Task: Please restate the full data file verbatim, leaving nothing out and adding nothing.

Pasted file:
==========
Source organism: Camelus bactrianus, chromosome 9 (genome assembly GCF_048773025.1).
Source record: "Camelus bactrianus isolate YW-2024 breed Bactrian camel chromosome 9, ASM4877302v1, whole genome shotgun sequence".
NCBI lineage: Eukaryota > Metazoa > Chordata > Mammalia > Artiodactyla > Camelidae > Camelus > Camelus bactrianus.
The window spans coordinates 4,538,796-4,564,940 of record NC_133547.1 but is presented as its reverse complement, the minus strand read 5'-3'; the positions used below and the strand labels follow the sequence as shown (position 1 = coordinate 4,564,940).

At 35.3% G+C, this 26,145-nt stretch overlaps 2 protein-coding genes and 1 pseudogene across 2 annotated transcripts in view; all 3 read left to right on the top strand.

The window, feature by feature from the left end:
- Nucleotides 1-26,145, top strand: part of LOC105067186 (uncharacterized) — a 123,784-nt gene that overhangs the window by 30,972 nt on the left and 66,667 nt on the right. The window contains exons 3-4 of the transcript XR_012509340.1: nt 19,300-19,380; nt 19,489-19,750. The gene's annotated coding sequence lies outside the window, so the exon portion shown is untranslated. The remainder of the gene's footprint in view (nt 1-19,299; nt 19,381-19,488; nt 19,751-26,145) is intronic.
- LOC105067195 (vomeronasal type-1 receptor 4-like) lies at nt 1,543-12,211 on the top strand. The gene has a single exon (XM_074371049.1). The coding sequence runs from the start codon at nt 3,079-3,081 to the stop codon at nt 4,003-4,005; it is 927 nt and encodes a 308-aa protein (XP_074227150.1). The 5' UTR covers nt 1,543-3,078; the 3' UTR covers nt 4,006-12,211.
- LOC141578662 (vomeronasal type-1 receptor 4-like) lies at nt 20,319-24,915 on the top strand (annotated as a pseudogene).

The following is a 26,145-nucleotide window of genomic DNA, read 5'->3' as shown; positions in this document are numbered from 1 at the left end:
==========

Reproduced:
Source organism: Camelus bactrianus, chromosome 9 (genome assembly GCF_048773025.1).
Source record: "Camelus bactrianus isolate YW-2024 breed Bactrian camel chromosome 9, ASM4877302v1, whole genome shotgun sequence".
NCBI lineage: Eukaryota > Metazoa > Chordata > Mammalia > Artiodactyla > Camelidae > Camelus > Camelus bactrianus.
The window spans coordinates 4,538,796-4,564,940 of record NC_133547.1 but is presented as its reverse complement, the minus strand read 5'-3'; the positions used below and the strand labels follow the sequence as shown (position 1 = coordinate 4,564,940).

At 35.3% G+C, this 26,145-nt stretch overlaps 2 protein-coding genes and 1 pseudogene across 2 annotated transcripts in view; all 3 read left to right on the top strand.

The window, feature by feature from the left end:
- Nucleotides 1-26,145, top strand: part of LOC105067186 (uncharacterized) — a 123,784-nt gene that overhangs the window by 30,972 nt on the left and 66,667 nt on the right. The window contains exons 3-4 of the transcript XR_012509340.1: nt 19,300-19,380; nt 19,489-19,750. The gene's annotated coding sequence lies outside the window, so the exon portion shown is untranslated. The remainder of the gene's footprint in view (nt 1-19,299; nt 19,381-19,488; nt 19,751-26,145) is intronic.
- LOC105067195 (vomeronasal type-1 receptor 4-like) lies at nt 1,543-12,211 on the top strand. The gene has a single exon (XM_074371049.1). The coding sequence runs from the start codon at nt 3,079-3,081 to the stop codon at nt 4,003-4,005; it is 927 nt and encodes a 308-aa protein (XP_074227150.1). The 5' UTR covers nt 1,543-3,078; the 3' UTR covers nt 4,006-12,211.
- LOC141578662 (vomeronasal type-1 receptor 4-like) lies at nt 20,319-24,915 on the top strand (annotated as a pseudogene).

The following is a 26,145-nucleotide window of genomic DNA, read 5'->3' as shown; positions in this document are numbered from 1 at the left end: